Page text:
Olympic Gymnast Rhys McClenaghan Debunks 'Anti-Sex' Bed Conspiracy
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It has been one of the biggest talking points during the build-up to the Olympic Games in Tokyo.
But now, with one single video, a gymnast has shed some light on the controversial "anti-sex" beds within the Olympic Village - yes, beds.
It was rumoured that Tokyo officials has designed unique beds for the athletes that completely collapsed under the pressure of two (or more) people.
Now, whether this was to combat the spread of coronavirus or stop the spread of something else remains to be confirmed - we'll let you be the judge.
Either way, these mythical beds have made headlines leading into the Games, but it seems one bloke has singlehandedly debunked the entire theory that they're easily-collapsable.
Beds to be installed in Tokyo Olympic Village will be made of cardboard, this is aimed at avoiding intimacy among athletes- Paul Chelimo:flag_us: (@Paulchelimo) July 17, 2021
Beds will be able to withstand the weight of a single person to avoid situations beyond sports.
I see no problem for distance runners,even 4 of us can do:joy: pic.twitter.com/J45wlxgtSo
Upon entry to the Olympic Village, Irish gymnast Rhys McClenaghan was clearly eager to put the conspiracy to the test and conducted his very own crash test before posting his learnings on social media.
In the viral video, McClenaghan has a simple technique which easily puts the myth - well - to bed.
"In today's episode of fake news at the Olympic Games, the beds are meant to be anti-sex, they're made out of cardboard yes, but apparently they're meant to break under any sudden movements," he said before jumping high on the bed.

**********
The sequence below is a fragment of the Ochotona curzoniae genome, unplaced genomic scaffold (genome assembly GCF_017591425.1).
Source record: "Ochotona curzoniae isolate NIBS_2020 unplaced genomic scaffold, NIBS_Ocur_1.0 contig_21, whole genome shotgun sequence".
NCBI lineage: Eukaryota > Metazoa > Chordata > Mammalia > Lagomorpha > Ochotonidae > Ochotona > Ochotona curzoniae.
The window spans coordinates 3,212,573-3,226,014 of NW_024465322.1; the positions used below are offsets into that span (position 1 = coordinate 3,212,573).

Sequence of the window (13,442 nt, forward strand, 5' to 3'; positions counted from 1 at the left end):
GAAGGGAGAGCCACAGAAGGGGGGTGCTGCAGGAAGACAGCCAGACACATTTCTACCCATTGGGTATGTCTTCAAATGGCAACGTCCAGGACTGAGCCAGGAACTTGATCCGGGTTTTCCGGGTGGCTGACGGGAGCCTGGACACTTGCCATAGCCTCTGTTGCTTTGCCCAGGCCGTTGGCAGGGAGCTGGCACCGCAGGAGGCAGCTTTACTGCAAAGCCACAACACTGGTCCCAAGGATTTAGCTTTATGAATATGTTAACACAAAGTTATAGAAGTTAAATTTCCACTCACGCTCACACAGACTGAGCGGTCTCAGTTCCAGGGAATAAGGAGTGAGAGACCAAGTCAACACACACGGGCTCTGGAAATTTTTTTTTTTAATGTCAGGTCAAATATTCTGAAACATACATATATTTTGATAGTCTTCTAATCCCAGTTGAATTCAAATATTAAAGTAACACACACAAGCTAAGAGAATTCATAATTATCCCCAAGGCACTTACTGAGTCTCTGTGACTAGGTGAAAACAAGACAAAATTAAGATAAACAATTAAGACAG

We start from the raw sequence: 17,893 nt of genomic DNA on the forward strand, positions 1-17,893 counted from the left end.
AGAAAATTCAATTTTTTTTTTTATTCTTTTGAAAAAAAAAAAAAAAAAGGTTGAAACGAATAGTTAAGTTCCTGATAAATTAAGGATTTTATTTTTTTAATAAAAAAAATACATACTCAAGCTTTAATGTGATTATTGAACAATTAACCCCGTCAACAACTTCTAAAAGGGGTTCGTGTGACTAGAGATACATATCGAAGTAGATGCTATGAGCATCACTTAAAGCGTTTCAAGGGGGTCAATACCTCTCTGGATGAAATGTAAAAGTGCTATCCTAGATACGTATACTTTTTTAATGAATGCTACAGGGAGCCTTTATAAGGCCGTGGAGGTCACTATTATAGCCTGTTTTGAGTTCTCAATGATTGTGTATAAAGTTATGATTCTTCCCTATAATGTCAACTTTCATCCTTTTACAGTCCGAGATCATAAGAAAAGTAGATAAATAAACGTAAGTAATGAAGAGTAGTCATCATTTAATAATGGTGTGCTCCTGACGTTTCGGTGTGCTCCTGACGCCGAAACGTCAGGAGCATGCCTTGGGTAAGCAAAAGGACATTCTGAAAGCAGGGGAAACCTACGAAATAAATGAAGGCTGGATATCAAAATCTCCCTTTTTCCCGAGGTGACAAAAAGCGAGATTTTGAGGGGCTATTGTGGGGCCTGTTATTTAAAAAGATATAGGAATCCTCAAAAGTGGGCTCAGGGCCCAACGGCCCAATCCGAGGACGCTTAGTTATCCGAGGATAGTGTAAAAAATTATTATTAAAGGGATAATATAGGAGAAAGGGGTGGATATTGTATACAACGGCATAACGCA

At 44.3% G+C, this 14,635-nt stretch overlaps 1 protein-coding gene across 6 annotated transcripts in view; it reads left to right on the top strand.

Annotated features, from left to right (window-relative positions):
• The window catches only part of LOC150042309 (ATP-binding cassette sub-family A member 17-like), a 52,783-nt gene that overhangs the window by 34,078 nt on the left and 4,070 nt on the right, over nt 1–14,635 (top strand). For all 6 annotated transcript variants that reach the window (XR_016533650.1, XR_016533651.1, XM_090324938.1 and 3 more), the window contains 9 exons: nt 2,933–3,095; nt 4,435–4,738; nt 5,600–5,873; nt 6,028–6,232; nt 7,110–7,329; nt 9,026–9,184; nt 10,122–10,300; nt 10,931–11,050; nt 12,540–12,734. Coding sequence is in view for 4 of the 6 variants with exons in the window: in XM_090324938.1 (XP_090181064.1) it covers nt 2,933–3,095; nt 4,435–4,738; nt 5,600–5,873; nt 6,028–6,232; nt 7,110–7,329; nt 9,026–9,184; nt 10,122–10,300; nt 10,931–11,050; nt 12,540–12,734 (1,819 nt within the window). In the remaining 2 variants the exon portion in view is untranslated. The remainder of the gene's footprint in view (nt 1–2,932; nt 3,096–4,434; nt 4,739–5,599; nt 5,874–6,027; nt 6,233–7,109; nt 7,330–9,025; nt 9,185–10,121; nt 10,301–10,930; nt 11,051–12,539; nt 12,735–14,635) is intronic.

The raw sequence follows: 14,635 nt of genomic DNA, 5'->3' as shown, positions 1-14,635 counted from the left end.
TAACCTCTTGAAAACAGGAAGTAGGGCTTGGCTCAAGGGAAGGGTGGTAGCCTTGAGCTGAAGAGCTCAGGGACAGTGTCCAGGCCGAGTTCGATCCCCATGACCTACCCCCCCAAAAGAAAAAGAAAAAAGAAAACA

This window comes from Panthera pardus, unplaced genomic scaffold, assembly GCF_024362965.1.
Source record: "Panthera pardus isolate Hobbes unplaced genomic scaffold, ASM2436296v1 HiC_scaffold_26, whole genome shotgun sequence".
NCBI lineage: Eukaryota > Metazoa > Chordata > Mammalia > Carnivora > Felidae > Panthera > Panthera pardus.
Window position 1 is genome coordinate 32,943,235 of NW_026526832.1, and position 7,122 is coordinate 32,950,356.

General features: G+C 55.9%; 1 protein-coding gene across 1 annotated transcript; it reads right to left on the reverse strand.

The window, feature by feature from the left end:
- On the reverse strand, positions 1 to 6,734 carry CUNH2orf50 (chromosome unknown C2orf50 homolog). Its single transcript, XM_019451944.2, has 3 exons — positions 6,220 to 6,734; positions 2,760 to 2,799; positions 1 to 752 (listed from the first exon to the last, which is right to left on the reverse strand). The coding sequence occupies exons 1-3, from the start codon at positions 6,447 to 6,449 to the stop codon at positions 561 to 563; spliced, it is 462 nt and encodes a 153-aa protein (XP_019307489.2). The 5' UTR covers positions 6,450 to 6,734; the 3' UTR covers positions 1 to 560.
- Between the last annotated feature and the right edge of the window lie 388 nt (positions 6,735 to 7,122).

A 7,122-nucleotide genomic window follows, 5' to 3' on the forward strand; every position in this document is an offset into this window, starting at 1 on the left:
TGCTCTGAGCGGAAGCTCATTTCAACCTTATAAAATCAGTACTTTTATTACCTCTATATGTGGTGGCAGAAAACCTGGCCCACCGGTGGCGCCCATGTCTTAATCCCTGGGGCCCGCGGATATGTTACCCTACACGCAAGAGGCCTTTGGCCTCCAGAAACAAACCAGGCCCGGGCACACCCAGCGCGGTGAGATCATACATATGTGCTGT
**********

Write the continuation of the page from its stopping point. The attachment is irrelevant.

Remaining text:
And despite the added weight and pressure, the bed didn't appear to buckle at all.
"It's fake. Fake news," McClenaghan concluded.
The clip has racked up almost 3 million views already on Twitter.
"Anti-sex" beds at the Olympics pic.twitter.com/2jnFm6mKcB- Rhys Mcclenaghan (@McClenaghanRhys) July 18, 2021
There's an ongoing narrative that the Olympic Village is renowned for its high levels of sexual activity among athletes.
It's pretty well documented that officials for the Rio Games in 2016 handed out the most condoms on record - approximately 450,000 to be precise.
Tokyo organisers, on the other hand, aren't too fond of the idea of athletes using their spare time getting to know each other better and have issued strict rules on physical contact which includes anything from kissing and hugging to singing and dancing - and yes, sex is in there too.
That said, they are still distributing roughly 160,000 condoms to the competitors which is works out to be 14 per person.
The country's Olympic committee said: "Our intent and goal is not for athletes to use the condoms at the Olympic Village, but to help with awareness by taking them back to their own countries."
Well, we'll see if the athletes themselves are onboard with that bold idea.
Featured Image Credit: PA/Twitter/@McClenaghanRhys
Topics: olympics, olympic games, Tokyo Olympics, Sex, Australia